You can—and should—always improve the customer experience; it’s not something you can achieve and put aside. Customer expectations change constantly, and switching costs are typically low, even in enterprise markets. That brings us to the core element of product strategy: go-to-market (GTM) strategy.
A GTM strategy usually includes these elements:
• The market conditions and competitive positioning
• The target customer
• Product offering and pricing
• Customer-acquisition process and channels
Combined, these elements outline a customer-acquisition process, which is how the company will attract and convert buyers. The definition of a traditional GTM strategy is an action plan that describes repeatable and scalable processes for how a company acquires, retains and grows customers.
So, what impact does GTM strategy have on customer experience, and why is it crucial for companies to change their strategy if they want to improve customer experience?
Customer experience requires organizations to go beyond demographics and firmographic data to understand customer needs, values and expectations. These insights will help your organization personalize its product offering, pricing and message to improve the customer experience. They will also help you understand what journeys, channels and processes best match customer expectations.
Every organization serious about focusing on customer experience has to evaluate and optimize its GTM strategy to align with a vision of delivering a better customer experience.
A GTM Strategy Must be Repeatable and Scalable.
Repeatable means that the organization can expect similar results when executing against a particular GTM playbook. Scalable means the company can hire and train new employees using the GTM playbook and see proportional revenue growth in acquiring customers.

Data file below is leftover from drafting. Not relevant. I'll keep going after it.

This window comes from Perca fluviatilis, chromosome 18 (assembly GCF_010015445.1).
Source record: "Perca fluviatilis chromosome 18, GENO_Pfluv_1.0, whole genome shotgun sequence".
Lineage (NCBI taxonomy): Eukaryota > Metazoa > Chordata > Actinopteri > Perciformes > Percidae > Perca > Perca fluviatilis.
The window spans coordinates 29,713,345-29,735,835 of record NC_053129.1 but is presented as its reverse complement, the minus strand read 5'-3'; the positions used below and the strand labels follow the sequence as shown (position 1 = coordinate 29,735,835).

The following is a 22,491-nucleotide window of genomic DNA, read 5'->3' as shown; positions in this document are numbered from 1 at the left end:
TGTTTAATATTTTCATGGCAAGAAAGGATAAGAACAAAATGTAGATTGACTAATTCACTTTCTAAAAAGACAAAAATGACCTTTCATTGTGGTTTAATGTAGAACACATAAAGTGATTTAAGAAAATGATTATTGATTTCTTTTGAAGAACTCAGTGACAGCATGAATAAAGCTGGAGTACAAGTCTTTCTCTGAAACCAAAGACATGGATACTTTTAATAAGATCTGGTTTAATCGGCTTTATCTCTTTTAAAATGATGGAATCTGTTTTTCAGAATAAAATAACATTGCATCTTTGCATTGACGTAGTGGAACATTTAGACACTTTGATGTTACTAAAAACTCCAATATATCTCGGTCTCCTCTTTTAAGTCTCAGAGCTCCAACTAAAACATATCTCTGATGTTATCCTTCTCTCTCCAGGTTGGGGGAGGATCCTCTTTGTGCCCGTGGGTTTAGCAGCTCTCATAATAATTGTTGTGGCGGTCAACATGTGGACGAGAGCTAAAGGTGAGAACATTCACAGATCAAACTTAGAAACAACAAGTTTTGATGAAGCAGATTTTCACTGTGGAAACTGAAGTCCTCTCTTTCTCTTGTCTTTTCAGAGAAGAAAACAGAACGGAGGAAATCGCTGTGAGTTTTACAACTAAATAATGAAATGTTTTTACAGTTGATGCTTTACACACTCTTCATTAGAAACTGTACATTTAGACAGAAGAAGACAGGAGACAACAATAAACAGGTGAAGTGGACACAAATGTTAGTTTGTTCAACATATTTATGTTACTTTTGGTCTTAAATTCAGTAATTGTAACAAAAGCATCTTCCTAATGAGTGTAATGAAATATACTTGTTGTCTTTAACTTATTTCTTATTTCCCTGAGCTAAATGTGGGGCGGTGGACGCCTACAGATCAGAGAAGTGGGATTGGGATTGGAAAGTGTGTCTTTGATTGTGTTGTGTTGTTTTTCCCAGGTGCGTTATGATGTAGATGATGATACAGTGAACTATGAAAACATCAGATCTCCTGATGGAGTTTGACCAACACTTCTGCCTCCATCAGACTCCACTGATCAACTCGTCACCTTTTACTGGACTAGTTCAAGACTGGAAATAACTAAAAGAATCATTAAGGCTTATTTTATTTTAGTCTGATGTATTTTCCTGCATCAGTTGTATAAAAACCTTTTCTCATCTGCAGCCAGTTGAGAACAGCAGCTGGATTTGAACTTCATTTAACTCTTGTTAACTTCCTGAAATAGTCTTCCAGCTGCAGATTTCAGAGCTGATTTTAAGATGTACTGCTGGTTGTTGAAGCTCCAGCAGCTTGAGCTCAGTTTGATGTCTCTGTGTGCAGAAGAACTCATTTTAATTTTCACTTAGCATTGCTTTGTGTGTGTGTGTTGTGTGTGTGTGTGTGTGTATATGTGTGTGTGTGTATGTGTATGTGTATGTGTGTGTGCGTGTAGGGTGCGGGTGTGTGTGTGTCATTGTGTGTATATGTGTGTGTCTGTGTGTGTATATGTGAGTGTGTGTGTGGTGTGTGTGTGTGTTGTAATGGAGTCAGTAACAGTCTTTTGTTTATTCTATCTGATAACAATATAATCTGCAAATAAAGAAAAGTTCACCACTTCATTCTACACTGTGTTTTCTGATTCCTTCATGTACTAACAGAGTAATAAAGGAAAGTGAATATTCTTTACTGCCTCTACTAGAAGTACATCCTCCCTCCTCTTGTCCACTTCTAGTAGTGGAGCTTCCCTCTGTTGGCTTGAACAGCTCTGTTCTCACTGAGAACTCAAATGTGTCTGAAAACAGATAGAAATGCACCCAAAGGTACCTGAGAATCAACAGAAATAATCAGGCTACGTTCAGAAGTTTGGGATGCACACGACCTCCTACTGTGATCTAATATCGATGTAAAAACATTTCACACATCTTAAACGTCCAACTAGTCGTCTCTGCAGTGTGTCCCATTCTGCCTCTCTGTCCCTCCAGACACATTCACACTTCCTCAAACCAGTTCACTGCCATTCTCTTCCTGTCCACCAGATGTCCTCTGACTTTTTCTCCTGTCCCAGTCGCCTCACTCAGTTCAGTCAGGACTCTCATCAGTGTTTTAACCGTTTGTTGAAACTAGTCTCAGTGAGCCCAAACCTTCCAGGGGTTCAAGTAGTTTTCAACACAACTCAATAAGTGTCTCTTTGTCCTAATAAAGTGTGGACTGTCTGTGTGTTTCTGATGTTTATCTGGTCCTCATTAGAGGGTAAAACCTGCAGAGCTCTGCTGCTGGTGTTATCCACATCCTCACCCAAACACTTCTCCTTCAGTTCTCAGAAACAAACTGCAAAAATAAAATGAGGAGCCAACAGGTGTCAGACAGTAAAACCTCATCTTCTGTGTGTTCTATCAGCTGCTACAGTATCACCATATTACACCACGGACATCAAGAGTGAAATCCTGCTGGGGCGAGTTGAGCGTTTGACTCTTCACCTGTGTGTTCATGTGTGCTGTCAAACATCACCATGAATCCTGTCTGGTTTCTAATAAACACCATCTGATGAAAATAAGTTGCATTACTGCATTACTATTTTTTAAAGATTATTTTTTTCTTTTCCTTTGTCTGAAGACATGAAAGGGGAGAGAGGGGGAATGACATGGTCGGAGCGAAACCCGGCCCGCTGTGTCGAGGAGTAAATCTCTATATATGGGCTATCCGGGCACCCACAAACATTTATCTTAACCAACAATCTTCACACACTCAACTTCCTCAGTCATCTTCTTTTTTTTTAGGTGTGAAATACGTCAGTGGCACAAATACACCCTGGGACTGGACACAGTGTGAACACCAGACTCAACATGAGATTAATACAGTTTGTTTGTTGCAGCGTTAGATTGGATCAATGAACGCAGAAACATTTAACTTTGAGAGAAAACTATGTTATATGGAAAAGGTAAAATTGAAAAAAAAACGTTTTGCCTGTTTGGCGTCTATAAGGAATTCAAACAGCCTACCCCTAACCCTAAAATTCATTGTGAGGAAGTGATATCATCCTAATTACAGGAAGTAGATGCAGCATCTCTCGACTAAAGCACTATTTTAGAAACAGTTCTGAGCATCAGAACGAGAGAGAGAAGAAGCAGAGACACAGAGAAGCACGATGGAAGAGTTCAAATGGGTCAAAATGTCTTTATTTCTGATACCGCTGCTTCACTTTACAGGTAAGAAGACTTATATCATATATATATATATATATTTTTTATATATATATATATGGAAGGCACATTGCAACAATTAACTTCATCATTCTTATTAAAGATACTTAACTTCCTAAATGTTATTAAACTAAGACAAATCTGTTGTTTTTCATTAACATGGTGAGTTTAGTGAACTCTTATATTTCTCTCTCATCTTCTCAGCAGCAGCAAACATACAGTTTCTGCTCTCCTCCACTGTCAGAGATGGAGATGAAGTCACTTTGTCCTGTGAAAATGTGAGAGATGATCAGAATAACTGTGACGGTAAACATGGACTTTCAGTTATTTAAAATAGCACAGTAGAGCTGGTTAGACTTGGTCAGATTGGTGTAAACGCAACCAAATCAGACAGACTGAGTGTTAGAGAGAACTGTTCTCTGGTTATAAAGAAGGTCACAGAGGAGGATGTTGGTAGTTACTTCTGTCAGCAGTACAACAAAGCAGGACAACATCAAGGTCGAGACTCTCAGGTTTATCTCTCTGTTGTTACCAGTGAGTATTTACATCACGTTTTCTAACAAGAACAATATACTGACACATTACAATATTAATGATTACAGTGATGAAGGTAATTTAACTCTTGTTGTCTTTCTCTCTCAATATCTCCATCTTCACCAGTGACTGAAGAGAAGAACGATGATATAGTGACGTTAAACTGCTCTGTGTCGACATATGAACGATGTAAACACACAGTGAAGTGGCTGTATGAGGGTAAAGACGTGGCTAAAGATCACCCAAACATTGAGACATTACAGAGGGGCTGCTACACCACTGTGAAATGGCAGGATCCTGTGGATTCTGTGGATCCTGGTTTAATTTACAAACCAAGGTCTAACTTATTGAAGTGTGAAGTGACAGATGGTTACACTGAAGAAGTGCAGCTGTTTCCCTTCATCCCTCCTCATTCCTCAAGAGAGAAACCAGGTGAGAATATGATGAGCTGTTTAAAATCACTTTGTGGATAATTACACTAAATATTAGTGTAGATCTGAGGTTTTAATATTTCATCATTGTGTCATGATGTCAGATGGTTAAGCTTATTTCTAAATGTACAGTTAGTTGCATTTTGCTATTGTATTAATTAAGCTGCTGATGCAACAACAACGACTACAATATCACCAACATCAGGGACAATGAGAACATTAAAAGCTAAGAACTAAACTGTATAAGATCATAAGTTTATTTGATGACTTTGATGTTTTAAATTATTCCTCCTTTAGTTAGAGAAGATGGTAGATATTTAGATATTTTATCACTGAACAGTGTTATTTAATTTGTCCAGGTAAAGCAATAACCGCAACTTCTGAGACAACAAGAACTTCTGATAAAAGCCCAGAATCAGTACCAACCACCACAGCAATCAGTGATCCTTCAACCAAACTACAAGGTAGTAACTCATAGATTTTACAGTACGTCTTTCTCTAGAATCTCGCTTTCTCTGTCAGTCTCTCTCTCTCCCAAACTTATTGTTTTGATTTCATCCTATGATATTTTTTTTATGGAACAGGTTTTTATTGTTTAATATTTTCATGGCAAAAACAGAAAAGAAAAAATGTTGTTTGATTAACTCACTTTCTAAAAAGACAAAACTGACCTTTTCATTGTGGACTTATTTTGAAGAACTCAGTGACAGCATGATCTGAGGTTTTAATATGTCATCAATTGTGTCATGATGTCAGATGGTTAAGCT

Traditionally, a GTM strategy highlights channels as the fourth essential element. But now, prospective customers can switch from one channel to another in seconds, so channels themselves have become somewhat less important. What matters more is the overall customer-acquisition process, which is intertwined with every aspect of a GTM strategy.
In other words, the customer-acquisition process is changing because of changing customer expectations and the increasing number of channels through which prospective customers can be reached.
The Difference Between Traditional and Product-Led GTM
Enterprise buyers expect to try and evaluate software in an easy, frictionless way. As a result, a new approach to customer acquisition has emerged in which the product itself becomes a channel for acquiring, retaining and growing customers. This approach fundamentally changes the traditional GTM strategy by elevating product as one of the primary channels. This new strategy is referred to as a product-led GTM strategy. The name suggests the importance of product as a tool and channel to attract, retain and grow customers.
Product-led GTM strategy is an action plan that describes repeatable and scalable processes for how a company acquires, retains, and grows customers, driven by in-product customer behavior, feedback, product usage and analytics.
In a product-led GTM strategy, the product becomes a crucial and irreplaceable part of every step of your company’s preparation to reach and engage prospective customers.